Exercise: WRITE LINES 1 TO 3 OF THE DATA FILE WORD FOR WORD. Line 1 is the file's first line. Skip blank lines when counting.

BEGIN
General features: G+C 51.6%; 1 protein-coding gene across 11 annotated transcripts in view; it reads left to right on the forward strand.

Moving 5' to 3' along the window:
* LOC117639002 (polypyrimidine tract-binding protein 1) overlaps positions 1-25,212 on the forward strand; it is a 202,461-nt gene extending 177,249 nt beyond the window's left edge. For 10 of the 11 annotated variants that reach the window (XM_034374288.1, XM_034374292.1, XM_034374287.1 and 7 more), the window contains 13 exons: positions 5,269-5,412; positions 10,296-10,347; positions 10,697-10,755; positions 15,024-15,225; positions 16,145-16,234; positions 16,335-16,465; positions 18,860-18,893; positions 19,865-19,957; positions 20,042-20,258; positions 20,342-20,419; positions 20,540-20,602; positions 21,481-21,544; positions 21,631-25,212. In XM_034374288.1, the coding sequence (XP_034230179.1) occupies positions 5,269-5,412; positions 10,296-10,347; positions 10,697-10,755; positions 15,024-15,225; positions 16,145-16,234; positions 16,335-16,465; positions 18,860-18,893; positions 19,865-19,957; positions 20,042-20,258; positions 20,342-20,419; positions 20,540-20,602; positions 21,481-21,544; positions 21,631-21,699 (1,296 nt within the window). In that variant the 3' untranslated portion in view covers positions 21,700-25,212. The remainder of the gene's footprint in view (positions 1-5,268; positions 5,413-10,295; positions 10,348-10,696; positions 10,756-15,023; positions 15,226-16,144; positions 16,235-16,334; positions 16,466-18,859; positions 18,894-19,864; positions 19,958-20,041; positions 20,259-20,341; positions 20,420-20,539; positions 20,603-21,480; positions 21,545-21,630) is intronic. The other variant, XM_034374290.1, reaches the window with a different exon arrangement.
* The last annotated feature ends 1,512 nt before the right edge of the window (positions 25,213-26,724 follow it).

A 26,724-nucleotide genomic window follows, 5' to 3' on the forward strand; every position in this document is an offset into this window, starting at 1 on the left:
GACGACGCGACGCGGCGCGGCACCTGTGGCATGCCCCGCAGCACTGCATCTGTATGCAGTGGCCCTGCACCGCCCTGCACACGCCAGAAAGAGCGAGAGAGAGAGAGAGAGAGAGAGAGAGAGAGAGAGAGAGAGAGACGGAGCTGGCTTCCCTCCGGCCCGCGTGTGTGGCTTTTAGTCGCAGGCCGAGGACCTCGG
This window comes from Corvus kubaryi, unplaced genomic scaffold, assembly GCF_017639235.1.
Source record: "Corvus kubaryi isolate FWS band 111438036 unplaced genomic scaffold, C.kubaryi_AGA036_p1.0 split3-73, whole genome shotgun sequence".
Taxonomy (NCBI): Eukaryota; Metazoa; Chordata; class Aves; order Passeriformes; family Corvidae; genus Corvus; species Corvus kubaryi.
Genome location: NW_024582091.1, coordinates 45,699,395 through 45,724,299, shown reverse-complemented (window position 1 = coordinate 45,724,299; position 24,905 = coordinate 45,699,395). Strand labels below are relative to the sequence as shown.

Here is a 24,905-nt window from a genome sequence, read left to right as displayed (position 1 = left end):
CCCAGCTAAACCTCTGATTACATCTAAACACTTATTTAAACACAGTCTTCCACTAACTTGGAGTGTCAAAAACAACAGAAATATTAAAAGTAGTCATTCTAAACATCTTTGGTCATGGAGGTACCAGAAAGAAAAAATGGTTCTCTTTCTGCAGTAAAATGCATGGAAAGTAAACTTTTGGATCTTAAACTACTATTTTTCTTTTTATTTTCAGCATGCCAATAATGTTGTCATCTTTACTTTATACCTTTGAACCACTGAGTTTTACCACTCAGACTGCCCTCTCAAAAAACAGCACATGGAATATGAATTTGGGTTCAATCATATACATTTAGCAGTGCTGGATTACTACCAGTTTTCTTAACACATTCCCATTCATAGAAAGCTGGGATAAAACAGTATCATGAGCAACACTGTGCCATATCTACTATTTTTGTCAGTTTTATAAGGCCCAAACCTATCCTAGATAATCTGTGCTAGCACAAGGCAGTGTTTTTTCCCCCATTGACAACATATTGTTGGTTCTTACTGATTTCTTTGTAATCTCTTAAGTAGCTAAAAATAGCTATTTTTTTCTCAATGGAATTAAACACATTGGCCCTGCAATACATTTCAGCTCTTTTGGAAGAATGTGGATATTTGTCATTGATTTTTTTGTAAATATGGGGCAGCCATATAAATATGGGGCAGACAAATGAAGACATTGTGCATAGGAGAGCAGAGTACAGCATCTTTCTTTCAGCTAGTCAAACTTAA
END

General features: G+C 51.6%; 1 protein-coding gene across 11 annotated transcripts in view; it reads left to right on the forward strand.

Moving 5' to 3' along the window:
* LOC117639002 (polypyrimidine tract-binding protein 1) overlaps positions 1-25,212 on the forward strand; it is a 202,461-nt gene extending 177,249 nt beyond the window's left edge. For 10 of the 11 annotated variants that reach the window (XM_034374288.1, XM_034374292.1, XM_034374287.1 and 7 more), the window contains 13 exons: positions 5,269-5,412; positions 10,296-10,347; positions 10,697-10,755; positions 15,024-15,225; positions 16,145-16,234; positions 16,335-16,465; positions 18,860-18,893; positions 19,865-19,957; positions 20,042-20,258; positions 20,342-20,419; positions 20,540-20,602; positions 21,481-21,544; positions 21,631-25,212. In XM_034374288.1, the coding sequence (XP_034230179.1) occupies positions 5,269-5,412; positions 10,296-10,347; positions 10,697-10,755; positions 15,024-15,225; positions 16,145-16,234; positions 16,335-16,465; positions 18,860-18,893; positions 19,865-19,957; positions 20,042-20,258; positions 20,342-20,419; positions 20,540-20,602; positions 21,481-21,544; positions 21,631-21,699 (1,296 nt within the window). In that variant the 3' untranslated portion in view covers positions 21,700-25,212. The remainder of the gene's footprint in view (positions 1-5,268; positions 5,413-10,295; positions 10,348-10,696; positions 10,756-15,023; positions 15,226-16,144; positions 16,235-16,334; positions 16,466-18,859; positions 18,894-19,864; positions 19,958-20,041; positions 20,259-20,341; positions 20,420-20,539; positions 20,603-21,480; positions 21,545-21,630) is intronic. The other variant, XM_034374290.1, reaches the window with a different exon arrangement.